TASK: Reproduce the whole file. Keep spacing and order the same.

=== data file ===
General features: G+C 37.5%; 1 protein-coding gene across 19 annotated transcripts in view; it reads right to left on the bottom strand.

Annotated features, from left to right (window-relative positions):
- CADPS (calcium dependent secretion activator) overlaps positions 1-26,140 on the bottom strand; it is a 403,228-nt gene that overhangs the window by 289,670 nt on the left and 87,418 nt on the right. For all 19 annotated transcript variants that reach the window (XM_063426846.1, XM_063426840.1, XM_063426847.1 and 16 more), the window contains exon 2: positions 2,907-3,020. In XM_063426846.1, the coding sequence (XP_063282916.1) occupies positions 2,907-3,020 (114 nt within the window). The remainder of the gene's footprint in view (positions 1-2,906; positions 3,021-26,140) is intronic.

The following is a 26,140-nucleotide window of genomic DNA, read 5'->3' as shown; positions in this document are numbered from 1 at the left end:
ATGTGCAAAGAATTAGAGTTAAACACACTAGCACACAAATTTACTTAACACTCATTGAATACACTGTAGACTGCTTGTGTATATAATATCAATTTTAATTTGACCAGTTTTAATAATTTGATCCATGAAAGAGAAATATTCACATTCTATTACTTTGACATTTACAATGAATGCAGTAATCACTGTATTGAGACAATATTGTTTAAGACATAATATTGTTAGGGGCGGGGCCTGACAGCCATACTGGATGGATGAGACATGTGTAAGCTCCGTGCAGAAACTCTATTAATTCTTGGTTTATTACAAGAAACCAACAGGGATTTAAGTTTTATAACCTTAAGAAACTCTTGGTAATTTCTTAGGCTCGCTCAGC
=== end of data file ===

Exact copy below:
General features: G+C 37.5%; 1 protein-coding gene across 19 annotated transcripts in view; it reads right to left on the bottom strand.

Annotated features, from left to right (window-relative positions):
- CADPS (calcium dependent secretion activator) overlaps positions 1-26,140 on the bottom strand; it is a 403,228-nt gene that overhangs the window by 289,670 nt on the left and 87,418 nt on the right. For all 19 annotated transcript variants that reach the window (XM_063426846.1, XM_063426840.1, XM_063426847.1 and 16 more), the window contains exon 2: positions 2,907-3,020. In XM_063426846.1, the coding sequence (XP_063282916.1) occupies positions 2,907-3,020 (114 nt within the window). The remainder of the gene's footprint in view (positions 1-2,906; positions 3,021-26,140) is intronic.

The following is a 26,140-nucleotide window of genomic DNA, read 5'->3' as shown; positions in this document are numbered from 1 at the left end:
ATGTGCAAAGAATTAGAGTTAAACACACTAGCACACAAATTTACTTAACACTCATTGAATACACTGTAGACTGCTTGTGTATATAATATCAATTTTAATTTGACCAGTTTTAATAATTTGATCCATGAAAGAGAAATATTCACATTCTATTACTTTGACATTTACAATGAATGCAGTAATCACTGTATTGAGACAATATTGTTTAAGACATAATATTGTTAGGGGCGGGGCCTGACAGCCATACTGGATGGATGAGACATGTGTAAGCTCCGTGCAGAAACTCTATTAATTCTTGGTTTATTACAAGAAACCAACAGGGATTTAAGTTTTATAACCTTAAGAAACTCTTGGTAATTTCTTAGGCTCGCTCAGC